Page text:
Thrombectomy is a medical procedure that involves the removal of a blood clot, usually from an artery or vein. It is typically done in cases where the clot is blocking the flow of blood through a vein or artery, such as in cases of deep vein thrombosis (DVT), pulmonary embolism (PE), or heart attack. During the procedure, a doctor uses a device, such as a catheter, to break up the clot and remove it from the body. The procedure is considered minimally invasive, and it is often done under conscious sedation or local anesthesia.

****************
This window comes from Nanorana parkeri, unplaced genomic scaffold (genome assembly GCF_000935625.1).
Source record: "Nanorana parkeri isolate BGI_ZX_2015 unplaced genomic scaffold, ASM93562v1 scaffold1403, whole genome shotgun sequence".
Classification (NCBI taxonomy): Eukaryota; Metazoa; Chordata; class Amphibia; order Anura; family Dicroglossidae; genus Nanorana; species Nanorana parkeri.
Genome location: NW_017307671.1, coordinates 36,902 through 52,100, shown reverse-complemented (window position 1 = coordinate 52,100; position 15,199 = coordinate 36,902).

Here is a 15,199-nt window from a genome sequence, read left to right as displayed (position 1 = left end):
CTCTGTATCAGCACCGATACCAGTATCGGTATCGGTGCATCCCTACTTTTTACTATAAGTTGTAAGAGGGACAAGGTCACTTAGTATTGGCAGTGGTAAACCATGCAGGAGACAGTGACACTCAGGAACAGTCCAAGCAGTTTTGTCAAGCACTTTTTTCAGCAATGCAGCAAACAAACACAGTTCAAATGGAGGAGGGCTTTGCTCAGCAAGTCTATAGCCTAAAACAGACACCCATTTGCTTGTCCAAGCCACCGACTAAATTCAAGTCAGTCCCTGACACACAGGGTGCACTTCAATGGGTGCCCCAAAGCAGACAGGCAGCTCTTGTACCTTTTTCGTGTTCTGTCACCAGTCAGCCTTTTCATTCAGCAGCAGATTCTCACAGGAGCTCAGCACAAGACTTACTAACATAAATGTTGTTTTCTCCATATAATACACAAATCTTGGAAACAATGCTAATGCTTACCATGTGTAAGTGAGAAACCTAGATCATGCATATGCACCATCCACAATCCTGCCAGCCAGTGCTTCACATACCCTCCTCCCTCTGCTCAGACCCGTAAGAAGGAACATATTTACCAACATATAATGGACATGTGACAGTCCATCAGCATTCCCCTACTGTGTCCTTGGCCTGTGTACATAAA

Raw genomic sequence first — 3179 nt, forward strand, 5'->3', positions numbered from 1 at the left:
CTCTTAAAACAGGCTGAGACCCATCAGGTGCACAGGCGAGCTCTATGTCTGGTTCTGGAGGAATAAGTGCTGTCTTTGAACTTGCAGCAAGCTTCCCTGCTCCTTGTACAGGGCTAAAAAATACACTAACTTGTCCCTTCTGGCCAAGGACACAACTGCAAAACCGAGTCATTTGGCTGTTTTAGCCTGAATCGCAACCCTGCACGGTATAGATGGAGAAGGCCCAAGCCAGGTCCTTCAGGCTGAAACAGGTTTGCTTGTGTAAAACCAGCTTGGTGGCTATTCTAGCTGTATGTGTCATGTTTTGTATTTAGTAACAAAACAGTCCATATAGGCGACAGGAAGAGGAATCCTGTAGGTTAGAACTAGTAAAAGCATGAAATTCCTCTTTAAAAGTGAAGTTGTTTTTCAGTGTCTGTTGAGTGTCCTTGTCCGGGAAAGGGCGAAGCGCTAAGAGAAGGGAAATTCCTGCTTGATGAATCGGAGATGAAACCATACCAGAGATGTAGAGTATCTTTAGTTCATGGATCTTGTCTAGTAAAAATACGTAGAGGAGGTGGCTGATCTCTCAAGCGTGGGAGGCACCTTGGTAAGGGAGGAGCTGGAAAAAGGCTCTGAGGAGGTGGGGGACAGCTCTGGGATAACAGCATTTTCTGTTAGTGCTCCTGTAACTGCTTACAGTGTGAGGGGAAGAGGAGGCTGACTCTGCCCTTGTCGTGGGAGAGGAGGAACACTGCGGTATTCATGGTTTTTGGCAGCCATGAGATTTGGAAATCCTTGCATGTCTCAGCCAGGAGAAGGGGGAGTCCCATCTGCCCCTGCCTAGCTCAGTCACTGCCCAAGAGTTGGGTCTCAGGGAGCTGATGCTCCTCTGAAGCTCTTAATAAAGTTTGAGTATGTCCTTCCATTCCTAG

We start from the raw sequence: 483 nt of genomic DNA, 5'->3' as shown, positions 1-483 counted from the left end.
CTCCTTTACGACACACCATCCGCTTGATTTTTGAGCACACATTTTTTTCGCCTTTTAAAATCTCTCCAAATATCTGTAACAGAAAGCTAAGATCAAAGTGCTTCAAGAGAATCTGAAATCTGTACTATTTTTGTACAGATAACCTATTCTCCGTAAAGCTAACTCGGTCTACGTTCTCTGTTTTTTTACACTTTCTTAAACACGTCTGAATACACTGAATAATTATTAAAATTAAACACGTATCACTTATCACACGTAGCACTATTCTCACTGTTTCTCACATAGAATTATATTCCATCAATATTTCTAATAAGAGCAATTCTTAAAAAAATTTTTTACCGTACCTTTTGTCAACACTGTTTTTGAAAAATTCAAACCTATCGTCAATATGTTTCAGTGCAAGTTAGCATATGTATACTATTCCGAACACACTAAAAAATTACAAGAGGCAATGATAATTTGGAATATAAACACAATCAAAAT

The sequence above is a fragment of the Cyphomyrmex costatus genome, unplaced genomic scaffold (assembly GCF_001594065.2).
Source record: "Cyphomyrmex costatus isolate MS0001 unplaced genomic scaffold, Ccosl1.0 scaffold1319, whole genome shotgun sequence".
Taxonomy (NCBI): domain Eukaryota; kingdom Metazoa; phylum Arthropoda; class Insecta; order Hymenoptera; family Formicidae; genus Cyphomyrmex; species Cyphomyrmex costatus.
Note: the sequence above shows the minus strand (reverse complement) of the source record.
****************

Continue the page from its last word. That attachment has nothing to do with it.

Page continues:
The goal of thrombectomy is to restore blood flow to the affected area and prevent further complications, such as stroke, from occurring. The procedure is most commonly used when other treatments, such as medications or surgery, are not suitable or effective. It is also used to reduce the long–term risk of complications associated with a blood clot, such as recurrent blood clots, organ damage, and death.
Thrombectomy is a safe and effective treatment for many people with blood clots, and it can help reduce the risk of complications. However, it is important to discuss all potential risks and benefits with a doctor before undergoing the procedure.